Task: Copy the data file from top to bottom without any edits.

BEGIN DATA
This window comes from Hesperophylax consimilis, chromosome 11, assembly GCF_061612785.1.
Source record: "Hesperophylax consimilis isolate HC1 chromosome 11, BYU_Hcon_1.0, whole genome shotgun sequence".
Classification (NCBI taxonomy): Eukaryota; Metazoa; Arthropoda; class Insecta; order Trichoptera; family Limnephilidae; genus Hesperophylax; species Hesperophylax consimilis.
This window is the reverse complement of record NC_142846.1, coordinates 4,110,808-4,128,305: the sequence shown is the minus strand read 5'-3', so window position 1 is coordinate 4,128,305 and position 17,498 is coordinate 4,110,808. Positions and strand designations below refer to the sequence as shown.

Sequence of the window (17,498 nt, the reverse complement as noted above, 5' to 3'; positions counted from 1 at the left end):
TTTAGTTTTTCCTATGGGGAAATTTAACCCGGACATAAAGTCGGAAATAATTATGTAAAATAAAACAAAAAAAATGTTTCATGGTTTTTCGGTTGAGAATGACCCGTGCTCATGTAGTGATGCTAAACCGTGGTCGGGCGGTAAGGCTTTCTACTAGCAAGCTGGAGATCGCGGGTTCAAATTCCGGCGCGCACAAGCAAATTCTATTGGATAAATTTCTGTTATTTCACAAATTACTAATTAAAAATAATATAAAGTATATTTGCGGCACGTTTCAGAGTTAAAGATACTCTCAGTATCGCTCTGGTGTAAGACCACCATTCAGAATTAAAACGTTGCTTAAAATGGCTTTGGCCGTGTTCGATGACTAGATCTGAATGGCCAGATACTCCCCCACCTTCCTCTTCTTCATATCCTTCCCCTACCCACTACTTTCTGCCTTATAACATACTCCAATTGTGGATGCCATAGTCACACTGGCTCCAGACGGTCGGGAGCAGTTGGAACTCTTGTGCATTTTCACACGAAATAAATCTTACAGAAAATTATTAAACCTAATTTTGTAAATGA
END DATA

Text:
This window comes from Hesperophylax consimilis, chromosome 11, assembly GCF_061612785.1.
Source record: "Hesperophylax consimilis isolate HC1 chromosome 11, BYU_Hcon_1.0, whole genome shotgun sequence".
Classification (NCBI taxonomy): Eukaryota; Metazoa; Arthropoda; class Insecta; order Trichoptera; family Limnephilidae; genus Hesperophylax; species Hesperophylax consimilis.
This window is the reverse complement of record NC_142846.1, coordinates 4,110,808-4,128,305: the sequence shown is the minus strand read 5'-3', so window position 1 is coordinate 4,128,305 and position 17,498 is coordinate 4,110,808. Positions and strand designations below refer to the sequence as shown.

Sequence of the window (17,498 nt, the reverse complement as noted above, 5' to 3'; positions counted from 1 at the left end):
TTTAGTTTTTCCTATGGGGAAATTTAACCCGGACATAAAGTCGGAAATAATTATGTAAAATAAAACAAAAAAAATGTTTCATGGTTTTTCGGTTGAGAATGACCCGTGCTCATGTAGTGATGCTAAACCGTGGTCGGGCGGTAAGGCTTTCTACTAGCAAGCTGGAGATCGCGGGTTCAAATTCCGGCGCGCACAAGCAAATTCTATTGGATAAATTTCTGTTATTTCACAAATTACTAATTAAAAATAATATAAAGTATATTTGCGGCACGTTTCAGAGTTAAAGATACTCTCAGTATCGCTCTGGTGTAAGACCACCATTCAGAATTAAAACGTTGCTTAAAATGGCTTTGGCCGTGTTCGATGACTAGATCTGAATGGCCAGATACTCCCCCACCTTCCTCTTCTTCATATCCTTCCCCTACCCACTACTTTCTGCCTTATAACATACTCCAATTGTGGATGCCATAGTCACACTGGCTCCAGACGGTCGGGAGCAGTTGGAACTCTTGTGCATTTTCACACGAAATAAATCTTACAGAAAATTATTAAACCTAATTTTGTAAATGA